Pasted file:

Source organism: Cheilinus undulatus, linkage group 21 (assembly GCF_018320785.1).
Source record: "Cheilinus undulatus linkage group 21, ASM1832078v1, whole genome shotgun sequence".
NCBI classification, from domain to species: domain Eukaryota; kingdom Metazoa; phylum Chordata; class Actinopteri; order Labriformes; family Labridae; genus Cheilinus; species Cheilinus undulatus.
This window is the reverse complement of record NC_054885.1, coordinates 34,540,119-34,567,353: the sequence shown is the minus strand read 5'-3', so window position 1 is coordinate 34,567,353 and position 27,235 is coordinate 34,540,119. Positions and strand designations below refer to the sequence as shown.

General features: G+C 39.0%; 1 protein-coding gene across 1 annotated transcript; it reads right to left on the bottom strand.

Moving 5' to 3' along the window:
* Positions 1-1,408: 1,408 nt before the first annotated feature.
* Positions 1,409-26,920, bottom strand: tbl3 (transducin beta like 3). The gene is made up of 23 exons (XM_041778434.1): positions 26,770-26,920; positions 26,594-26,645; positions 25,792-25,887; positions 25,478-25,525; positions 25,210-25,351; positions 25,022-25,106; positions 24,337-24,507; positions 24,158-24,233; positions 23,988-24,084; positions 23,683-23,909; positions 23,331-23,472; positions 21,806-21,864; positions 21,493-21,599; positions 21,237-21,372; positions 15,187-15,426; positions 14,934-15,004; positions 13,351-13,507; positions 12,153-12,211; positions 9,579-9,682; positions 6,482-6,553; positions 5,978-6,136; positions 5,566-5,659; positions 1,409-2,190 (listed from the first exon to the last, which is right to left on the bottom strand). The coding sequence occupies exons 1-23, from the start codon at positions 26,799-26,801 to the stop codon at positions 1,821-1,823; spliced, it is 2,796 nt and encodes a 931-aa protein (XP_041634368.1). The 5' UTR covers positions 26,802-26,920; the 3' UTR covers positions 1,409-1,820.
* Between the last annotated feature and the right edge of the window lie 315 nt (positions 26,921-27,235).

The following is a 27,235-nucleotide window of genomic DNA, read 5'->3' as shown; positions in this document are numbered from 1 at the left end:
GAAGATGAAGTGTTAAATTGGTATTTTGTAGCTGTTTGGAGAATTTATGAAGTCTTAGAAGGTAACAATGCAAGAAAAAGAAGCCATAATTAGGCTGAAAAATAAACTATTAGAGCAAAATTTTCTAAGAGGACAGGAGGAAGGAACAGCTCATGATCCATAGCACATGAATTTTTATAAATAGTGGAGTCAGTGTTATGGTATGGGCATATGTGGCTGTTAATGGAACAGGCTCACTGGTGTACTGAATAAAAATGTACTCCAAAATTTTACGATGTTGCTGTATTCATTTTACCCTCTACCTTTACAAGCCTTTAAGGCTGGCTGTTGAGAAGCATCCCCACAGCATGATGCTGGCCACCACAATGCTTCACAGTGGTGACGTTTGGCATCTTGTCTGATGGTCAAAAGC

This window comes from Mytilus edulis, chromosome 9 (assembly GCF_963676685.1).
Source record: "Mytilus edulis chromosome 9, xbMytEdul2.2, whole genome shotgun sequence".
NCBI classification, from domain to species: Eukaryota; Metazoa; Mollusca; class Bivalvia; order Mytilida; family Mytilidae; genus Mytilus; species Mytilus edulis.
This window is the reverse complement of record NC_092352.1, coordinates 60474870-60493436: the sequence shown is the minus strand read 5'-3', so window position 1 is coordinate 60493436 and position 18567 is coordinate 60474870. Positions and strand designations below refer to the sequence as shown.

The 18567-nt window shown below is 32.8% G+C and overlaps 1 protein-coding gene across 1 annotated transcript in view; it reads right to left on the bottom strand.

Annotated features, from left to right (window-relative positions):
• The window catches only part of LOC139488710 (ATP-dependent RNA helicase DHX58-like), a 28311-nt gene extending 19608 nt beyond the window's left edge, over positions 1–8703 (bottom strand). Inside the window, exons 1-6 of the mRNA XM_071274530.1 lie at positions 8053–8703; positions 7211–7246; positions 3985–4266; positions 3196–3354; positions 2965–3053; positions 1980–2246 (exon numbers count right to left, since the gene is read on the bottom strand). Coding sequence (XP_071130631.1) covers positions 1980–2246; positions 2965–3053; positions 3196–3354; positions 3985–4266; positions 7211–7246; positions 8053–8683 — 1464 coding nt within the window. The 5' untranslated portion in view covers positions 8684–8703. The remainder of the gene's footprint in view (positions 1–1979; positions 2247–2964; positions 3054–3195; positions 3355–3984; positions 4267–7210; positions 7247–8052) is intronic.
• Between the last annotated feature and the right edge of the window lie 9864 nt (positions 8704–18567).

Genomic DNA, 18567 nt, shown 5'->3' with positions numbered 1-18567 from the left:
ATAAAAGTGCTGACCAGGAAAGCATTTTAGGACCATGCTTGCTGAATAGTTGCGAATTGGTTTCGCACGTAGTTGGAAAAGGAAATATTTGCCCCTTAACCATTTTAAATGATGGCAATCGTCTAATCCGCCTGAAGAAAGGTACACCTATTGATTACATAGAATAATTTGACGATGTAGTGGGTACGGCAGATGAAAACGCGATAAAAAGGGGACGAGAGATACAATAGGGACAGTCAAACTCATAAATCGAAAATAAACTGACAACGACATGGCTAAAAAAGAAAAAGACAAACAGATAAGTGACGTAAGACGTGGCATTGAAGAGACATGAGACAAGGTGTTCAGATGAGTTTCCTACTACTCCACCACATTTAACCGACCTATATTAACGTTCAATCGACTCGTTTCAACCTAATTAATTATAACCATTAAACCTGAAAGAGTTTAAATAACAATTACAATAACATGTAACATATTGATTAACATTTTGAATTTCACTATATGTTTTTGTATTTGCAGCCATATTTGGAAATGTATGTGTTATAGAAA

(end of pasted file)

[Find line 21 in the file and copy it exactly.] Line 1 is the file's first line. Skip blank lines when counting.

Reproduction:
ATAAAAGTGCTGACCAGGAAAGCATTTTAGGACCATGCTTGCTGAATAGTTGCGAATTGGTTTCGCACGTAGTTGGAAAAGGAAATATTTGCCCCTTAACCATTTTAAATGATGGCAATCGTCTAATCCGCCTGAAGAAAGGTACACCTATTGATTACATAGAATAATTTGACGATGTAGTGGGTACGGCAGATGAAAACGCGATAAAAAGGGGACGAGAGATACAATAGGGACAGTCAAACTCATAAATCGAAAATAAACTGACAACGACATGGCTAAAAAAGAAAAAGACAAACAGATAAGTGACGTAAGACGTGGCATTGAAGAGACATGAGACAAGGTGTTCAGATGAGTTTCCTACTACTCCACCACATTTAACCGACCTATATTAACGTTCAATCGACTCGTTTCAACCTAATTAATTATAACCATTAAACCTGAAAGAGTTTAAATAACAATTACAATAACATGTAACATATTGATTAACATTTTGAATTTCACTATATGTTTTTGTATTTGCAGCCATATTTGGAAATGTATGTGTTATAGAAA